The latest investigative report by EURACTIV Bulgaria’s Valia Achchieva shows that the authorities are hiding the results of serologic tests which suggest that a large proportion of the population has already become immune to COVID-19.
The findings shed light on blatant violations of EU data protection rules, related to the tests conducted by public authorities. Also, it becomes obvious that Bansko, a ski resort where a higher concentration of COVID cases had been suspected and a full police blockade was enforced for two weeks, was not an infection hub.
A whistleblower from Bansko has reported about mass testing being conducted, without notifying the citizens of the result. In contrast, the Bansko mayor was informed of the results of those who had tested positive and even took photos of the probes. The sayings by the whistleblower were confirmed in subsequent interviews with medical personnel.
Those with positive serologic tests, about 8% of the population, had to undergo an additional PCR test, and all proved negative.
Dr Stoycho Katsarov, chair of the Centre of protection of citizens’ rights, said that the rights of the tested people had been violated and that the system of informing only those who tested positive was wrong.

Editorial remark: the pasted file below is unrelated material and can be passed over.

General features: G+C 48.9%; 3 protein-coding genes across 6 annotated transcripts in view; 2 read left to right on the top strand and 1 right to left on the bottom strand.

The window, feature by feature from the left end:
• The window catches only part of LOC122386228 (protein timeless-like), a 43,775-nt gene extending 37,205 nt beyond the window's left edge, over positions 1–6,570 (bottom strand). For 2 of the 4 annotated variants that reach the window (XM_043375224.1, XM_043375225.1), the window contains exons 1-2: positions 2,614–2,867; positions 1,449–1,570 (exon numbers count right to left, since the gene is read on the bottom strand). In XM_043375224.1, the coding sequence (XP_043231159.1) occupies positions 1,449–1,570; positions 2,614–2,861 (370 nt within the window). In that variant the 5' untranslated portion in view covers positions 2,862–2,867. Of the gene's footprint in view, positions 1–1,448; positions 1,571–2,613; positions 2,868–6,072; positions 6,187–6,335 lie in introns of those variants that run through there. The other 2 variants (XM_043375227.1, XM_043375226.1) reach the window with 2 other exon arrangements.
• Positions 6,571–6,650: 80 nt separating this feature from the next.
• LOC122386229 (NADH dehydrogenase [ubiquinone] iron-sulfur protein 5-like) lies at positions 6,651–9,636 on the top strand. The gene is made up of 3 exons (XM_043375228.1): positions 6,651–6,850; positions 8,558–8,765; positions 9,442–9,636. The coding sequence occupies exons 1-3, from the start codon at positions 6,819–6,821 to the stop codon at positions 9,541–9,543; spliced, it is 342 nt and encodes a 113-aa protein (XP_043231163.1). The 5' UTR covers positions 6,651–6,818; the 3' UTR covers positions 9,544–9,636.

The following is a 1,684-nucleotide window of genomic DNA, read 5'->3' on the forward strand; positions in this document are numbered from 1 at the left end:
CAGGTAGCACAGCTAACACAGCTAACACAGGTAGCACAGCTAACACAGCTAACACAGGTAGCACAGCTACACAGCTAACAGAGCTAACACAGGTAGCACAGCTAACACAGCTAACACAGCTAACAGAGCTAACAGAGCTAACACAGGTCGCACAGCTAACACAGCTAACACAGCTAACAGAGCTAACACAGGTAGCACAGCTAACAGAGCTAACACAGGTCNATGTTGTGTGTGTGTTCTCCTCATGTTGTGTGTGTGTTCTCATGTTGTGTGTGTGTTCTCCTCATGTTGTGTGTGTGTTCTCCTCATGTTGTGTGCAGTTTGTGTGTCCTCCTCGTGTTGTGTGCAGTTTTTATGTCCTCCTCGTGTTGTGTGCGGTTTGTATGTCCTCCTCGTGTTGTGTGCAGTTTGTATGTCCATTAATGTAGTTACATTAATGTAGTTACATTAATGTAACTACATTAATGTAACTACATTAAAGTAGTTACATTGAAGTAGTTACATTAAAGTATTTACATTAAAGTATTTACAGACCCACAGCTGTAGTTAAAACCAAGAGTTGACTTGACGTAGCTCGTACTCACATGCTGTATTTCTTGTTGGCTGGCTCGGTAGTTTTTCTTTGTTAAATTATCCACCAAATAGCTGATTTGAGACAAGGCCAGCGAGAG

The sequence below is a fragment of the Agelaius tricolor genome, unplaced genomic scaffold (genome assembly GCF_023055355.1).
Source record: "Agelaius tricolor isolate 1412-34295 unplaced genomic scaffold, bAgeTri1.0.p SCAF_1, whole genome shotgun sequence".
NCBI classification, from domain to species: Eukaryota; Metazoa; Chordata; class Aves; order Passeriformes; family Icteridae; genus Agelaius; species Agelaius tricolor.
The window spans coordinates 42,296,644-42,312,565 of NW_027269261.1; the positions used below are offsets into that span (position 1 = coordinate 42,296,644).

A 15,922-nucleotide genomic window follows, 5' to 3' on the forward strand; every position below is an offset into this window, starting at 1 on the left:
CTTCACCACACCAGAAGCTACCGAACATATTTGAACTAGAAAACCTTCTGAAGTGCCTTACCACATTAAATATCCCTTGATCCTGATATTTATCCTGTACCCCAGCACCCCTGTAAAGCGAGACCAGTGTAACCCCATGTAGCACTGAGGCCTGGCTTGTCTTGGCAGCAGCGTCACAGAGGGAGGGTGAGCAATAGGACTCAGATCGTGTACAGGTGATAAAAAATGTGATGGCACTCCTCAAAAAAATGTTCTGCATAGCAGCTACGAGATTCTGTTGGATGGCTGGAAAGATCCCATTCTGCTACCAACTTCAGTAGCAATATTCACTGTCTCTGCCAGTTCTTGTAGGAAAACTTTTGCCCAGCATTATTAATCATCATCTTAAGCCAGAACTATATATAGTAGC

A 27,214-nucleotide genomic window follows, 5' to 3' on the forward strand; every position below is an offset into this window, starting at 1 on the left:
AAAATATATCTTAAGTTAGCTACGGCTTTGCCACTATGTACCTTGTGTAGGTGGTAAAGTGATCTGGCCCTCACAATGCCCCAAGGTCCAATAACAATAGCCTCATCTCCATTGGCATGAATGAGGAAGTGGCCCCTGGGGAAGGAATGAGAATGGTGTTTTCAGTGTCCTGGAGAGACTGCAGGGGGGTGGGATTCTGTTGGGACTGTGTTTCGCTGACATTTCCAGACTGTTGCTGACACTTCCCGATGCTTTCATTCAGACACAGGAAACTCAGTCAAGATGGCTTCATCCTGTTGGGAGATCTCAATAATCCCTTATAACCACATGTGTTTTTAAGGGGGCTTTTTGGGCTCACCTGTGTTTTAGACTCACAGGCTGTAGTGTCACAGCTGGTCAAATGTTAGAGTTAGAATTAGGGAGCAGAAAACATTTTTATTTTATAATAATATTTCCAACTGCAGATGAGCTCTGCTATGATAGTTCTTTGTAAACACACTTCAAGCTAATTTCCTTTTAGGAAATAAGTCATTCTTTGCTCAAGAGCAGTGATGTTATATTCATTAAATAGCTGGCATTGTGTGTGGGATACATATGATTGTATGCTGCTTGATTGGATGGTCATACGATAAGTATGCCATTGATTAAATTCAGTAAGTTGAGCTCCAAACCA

In his words, those who test positive have developed immunity, while those results came back negative are at risk and should be aware of that. Also, Katsarov said that 8% of people who had tested positive in serologic tests was the country’s average, which means that Bansko has not been a hub of infection as was previously claimed.
Following Ahchieva’s report, Assoc. Prof. Atanas Mangurov, the head of the children’s ward at Infectious Diseases Hospital, said that some 560,000 people in Bulgaria have already “met” with the coronavirus and have gone through this infection, without developing symptoms.
“If we had known this early enough, other types of decisions would have been taken”, said Mangurov, who favours the “Swedish model” of tackling the coronavirus pandemic.
Bulgaria has the lowest number of COVID-19 cases and deaths in the EU, second only to Slovakia. Mangurov does not believe that these results are due to the confinement measures and stresses that in the countries where mortality has been high, life expectancy is much higher than in Bulgaria.
The chairman of the national Commission for Personal Data Protection Ventsislav Karadjov admitted wrongdoing in Bankso. According to him what the mayor of Bansko reportedly did – taking photos of the positive results of the rapid tests, is strictly forbidden.
“This is a violation by the mayor as an administrator. If information is proven and submitted to the Commission for the Protection of Personal Data, we need to investigate this issue”, Karadjov said.
[Edited by Zoran Radosavljevic]